Author Topic: Cremonese Violin Identification Expertise (Guarneri family)  (Read 2225 times)

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Offline jt

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Cremonese Violin Identification Expertise (Guarneri family)
« on: January 23, 2013, 09:12:56 AM »
Some years ago, eager to make new friends and explore different avenues of learning from those whom I once thought to be truly learned professionals; I decided to email a high profile 'internationally known violin expert' in Europe. After exchanging a few pleasantries, I then made an overture to sell to his 'organization' a very nice violin for a reasonable price. Almost instantly the man's attitude changed and the present writer was severely rebuffed.

Not certain why this happened, I humbly and respectfully asked to receive 'instruction' from this highly learned one.  He then sent me digital images of a very fine violin, saying it had been offered to him but was 'beyond reach' at the time.  The gentleman also complained that, "he could not see the maker's hand" and asked if I might be able to identify the maker...which I promptly did and replied with photographic proof of same.

Later on I received 3 rather low resolution color images of another violin, again with the complaint of not being able to identify the maker and again asked if I could do so...which I did...again. He promptly responded saying that I had not the least idea of how to identify any sort of instrument, especially the 18th century Cremonese.

Disappointed and quite dis-illusioned, I almost began to despair of ever accomplishing my mission:
To become proficient at what I love doing almost more than living life itself.

However, being an old United States Marine, I just couldn't seem to make myself qive up, turn around, walk away and never look back.
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The purpose of this thread is to demonstrate photographically the reasons why I couldn't quit.
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The first violin I was asked to identify turned out to be the 1737 Guarneri del Gesu, ex-"Fritz Kriesler".
That was a piece of cake. [Edit: 12:32 PM CST Jan.25, 2013] Please see attachments of front and back views.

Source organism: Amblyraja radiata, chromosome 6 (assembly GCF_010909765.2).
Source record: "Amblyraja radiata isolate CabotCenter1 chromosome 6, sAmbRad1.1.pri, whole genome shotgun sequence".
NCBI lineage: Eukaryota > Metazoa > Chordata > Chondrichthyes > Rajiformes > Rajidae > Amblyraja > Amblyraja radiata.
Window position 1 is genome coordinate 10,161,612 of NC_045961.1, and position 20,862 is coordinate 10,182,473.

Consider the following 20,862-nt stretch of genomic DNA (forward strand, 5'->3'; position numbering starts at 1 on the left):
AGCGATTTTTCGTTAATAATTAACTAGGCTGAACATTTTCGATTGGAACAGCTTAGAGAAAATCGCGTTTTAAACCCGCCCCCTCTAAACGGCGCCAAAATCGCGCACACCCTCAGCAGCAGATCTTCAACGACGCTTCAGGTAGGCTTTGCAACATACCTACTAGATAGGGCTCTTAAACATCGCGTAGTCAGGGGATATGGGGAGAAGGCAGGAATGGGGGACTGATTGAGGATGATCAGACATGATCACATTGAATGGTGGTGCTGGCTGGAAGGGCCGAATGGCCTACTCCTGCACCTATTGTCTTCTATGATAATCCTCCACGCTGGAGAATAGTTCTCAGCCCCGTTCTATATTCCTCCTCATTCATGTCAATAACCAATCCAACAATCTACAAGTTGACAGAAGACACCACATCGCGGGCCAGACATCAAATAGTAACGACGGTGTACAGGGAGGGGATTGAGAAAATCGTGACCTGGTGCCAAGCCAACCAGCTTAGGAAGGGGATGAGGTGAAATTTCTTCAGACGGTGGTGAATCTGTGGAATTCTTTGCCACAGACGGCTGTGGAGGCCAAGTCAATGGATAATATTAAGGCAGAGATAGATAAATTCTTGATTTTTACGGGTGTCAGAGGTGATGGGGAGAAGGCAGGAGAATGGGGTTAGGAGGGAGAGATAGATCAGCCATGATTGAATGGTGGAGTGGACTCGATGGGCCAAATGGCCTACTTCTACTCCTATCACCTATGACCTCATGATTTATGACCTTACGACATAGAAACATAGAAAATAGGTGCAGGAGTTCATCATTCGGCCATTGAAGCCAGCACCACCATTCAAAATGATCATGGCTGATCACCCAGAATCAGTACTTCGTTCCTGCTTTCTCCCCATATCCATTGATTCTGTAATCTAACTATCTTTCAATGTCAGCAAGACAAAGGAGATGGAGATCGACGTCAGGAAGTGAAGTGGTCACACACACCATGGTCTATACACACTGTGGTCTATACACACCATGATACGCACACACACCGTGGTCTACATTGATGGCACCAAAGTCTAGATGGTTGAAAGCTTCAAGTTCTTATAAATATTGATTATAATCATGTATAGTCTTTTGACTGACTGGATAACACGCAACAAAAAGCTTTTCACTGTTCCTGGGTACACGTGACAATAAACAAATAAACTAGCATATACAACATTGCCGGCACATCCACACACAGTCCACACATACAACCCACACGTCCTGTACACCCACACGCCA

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The second violin I was asked to identify was automatically a case known as 'double blind' assessment.
Other images to follow...
« Last Edit: February 24, 2013, 06:16:25 AM by jt »
"All truth passes through three stages. First, it is ridiculed. Second, it is violently opposed. Third, it is accepted as being self evident." ~ Arthur Schopenhauer

Offline jt

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Re: Cremonese Violin Identification Expertise (Guarneri family)
« Reply #1 on: January 23, 2013, 09:21:40 AM »
The first montage depicts the back of the 2nd violin I was asked to identify.
The b&w image in the second montage depicts the first violin I found with a back of nearly matching figure.
Interestingly, the violin to the left is supposed to have been identified (in Italy during the early 1900's) as a 1735-36 period 'del Gesu', known as the ex-"Molini", which is the last name of the Italian college professor who used to own it.  This second montage I sent sometime ago to the 'expert', but never received a response.
« Last Edit: January 25, 2013, 07:44:09 PM by jt »
"All truth passes through three stages. First, it is ridiculed. Second, it is violently opposed. Third, it is accepted as being self evident." ~ Arthur Schopenhauer

Offline jt

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Re: Cremonese Violin Identification Expertise (Guarneri family)
« Reply #2 on: January 23, 2013, 11:12:45 AM »
[EDITED: Feb. 17, 2013 10:01 PM CST]